To guarantee your HR managers and employees get the most out of RPA, you should teach them how to properly use the technology. All stakeholders should have a clear vision of RPA capabilities and limitations and understand their own involvement in the RPA-powered processes. Proper training and availability of self-service tools can also help HR professionals adapt quicker and work better.

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RPA in human resources: implementation costs

The cost of RPA solutions depends on multiple parameters and can vary greatly depending on the level and complexity of automation and the solution vendor’s pricing. Generally, a single bot costs from $5,000 to $15,000+, and the automation of several processes can be valued at up to $300,000.

Key benefits of RPA in human resources


RPA automates key labor-intensive processes, streamlining HR operations and reducing costs.


Bots never get tired, which eliminates the risk of human error and ensures high data accuracy.

Faster HR operations

Using bots, HR departments can significantly accelerate their key operations with up to 85% faster processing, according to UiPath.

High scalability

RPA solutions are easy to scale, so HR departments can increase the bots’ operational capacity in line with their needs.

Increased productivity

RPA can take on tedious administrative tasks, allowing HR staff to focus on employee engagement.

Improved job satisfaction

By freeing up HR managers from repetitive tasks, RPA helps increase their job satisfaction and reduce staff turnover.

Improved compliance

With consistent and accurate data handling, RPA software can help highly regulated HR departments comply with regulations.

Better talent

RPA solutions facilitate the search and acquisition of best-fitting talent and make hiring more effective.

Challenges of RPA in human resources



Resistance to change


Despite the benefits of RPA for HR staff, it’s not uncommon for employees to oppose its implementation, with the most common concerns on their part being job displacement or salary cuts.



The success of an RPA initiative largely depends on the human factor. Therefore, C-suite executives should use a human-centric change management approach that takes into account employee emotions and fears. Companies should prepare strategies for managing employee resistance to RPA at the project’s planning stage and communicate the details of the upcoming RPA-related changes to the HR team.

Limited capabilities of RPA


Companies can confuse RPA with artificial intelligence or machine learning and expect RPA software to perform actions they are not designed for. As a result, it can come as a surprise that bots cannot make predictions or decisions.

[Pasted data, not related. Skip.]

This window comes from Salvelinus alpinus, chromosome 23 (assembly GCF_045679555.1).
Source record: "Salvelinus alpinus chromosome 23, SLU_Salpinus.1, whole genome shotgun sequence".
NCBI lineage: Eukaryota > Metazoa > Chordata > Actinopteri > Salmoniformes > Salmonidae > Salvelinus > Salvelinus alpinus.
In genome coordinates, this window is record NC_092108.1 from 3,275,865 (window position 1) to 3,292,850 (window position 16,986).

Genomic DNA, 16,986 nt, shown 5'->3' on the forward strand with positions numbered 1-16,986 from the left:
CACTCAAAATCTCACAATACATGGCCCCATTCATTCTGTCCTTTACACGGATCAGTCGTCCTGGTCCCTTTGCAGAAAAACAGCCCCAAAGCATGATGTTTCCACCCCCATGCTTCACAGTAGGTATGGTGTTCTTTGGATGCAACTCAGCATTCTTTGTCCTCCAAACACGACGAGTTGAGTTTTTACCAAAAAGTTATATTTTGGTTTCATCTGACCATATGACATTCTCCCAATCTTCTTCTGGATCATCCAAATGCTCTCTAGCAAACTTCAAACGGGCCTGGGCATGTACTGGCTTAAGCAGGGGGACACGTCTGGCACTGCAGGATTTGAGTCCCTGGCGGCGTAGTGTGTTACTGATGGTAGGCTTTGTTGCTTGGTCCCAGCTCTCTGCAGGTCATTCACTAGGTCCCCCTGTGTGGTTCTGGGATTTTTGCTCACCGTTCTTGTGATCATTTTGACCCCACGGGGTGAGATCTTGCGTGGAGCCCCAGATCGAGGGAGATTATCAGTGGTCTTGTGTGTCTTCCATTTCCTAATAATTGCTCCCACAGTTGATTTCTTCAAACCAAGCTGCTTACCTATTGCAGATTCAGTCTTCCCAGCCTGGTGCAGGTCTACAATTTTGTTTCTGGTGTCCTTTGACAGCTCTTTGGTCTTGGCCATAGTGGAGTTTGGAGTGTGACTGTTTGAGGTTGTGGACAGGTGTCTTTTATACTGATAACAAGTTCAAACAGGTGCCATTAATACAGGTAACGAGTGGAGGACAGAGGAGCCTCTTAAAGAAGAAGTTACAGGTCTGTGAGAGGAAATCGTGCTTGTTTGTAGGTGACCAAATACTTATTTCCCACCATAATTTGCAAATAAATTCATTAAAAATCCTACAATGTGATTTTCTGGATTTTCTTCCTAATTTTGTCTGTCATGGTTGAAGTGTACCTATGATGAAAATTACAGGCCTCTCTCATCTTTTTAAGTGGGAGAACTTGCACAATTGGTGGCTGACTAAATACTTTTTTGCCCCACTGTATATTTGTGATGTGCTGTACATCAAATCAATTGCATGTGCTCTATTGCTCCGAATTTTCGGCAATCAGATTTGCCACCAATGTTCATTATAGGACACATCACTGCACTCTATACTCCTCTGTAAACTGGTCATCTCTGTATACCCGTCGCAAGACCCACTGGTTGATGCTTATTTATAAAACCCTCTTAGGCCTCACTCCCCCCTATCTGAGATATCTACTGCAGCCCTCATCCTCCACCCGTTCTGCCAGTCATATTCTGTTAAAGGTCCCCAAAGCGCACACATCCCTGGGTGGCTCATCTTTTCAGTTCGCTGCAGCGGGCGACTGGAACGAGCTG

The best strategy for implementing any innovation, including RPA, is to learn as much as possible about it before the rollout. Even without the intelligent component, RPA can automate many manual processes, standardize common tasks, and streamline day-to-day operations in the HR department. Also, the technology’s capabilities can be expanded due to simple integration with computer vision, artificial intelligence, and machine learning.

Hard-to-automate HR processes


Many HR tasks typically require human intervention, such as strategy creation, planning, and employee relations. Unfortunately, these types of workflows can be convoluted or outdated and, therefore, hard to automate with RPA.



Instead of trying to automate every possible HR task, companies should identify the processes whose automation will result in significant efficiency improvement. The human element remains fundamental in HR operations and cannot be replaced by RPA software. However, by taking on menial processes, RPA can give HR professionals more time for human interactions and help improve employee engagement. Additionally, RPA adopters can enable process orchestration, coordinating tasks between bots and human workforce within one process and enabling a seamless collaboration of technology and HR managers.

Make HR more human-centric with RPA

Make HR more human-centric with RPA

The ability to handle repetitive, high-volume tasks with low exception rates has made RPA an ideal tool for human resources management, which traditionally handles huge amounts of paperwork. However, RPA cannot replicate human actions when strategic or analytical thinking is required or delicate matters are handled. Therefore, the goal of RPA implementation in HR is to help managers better take care of interpersonal relationships and employee well-being while delegating tedious tasks to the machines. If you are planning to afford your HR department more time to take care of your employees, contact Itransition’s experts to help you with your project.
Make HR more human-centric with RPA

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FAQs about RPA in human resources

Can bots work 24/7/365?

Is employee data secure when handled by RPA bots?

Should organizations replace their legacy HR software to implement RPA?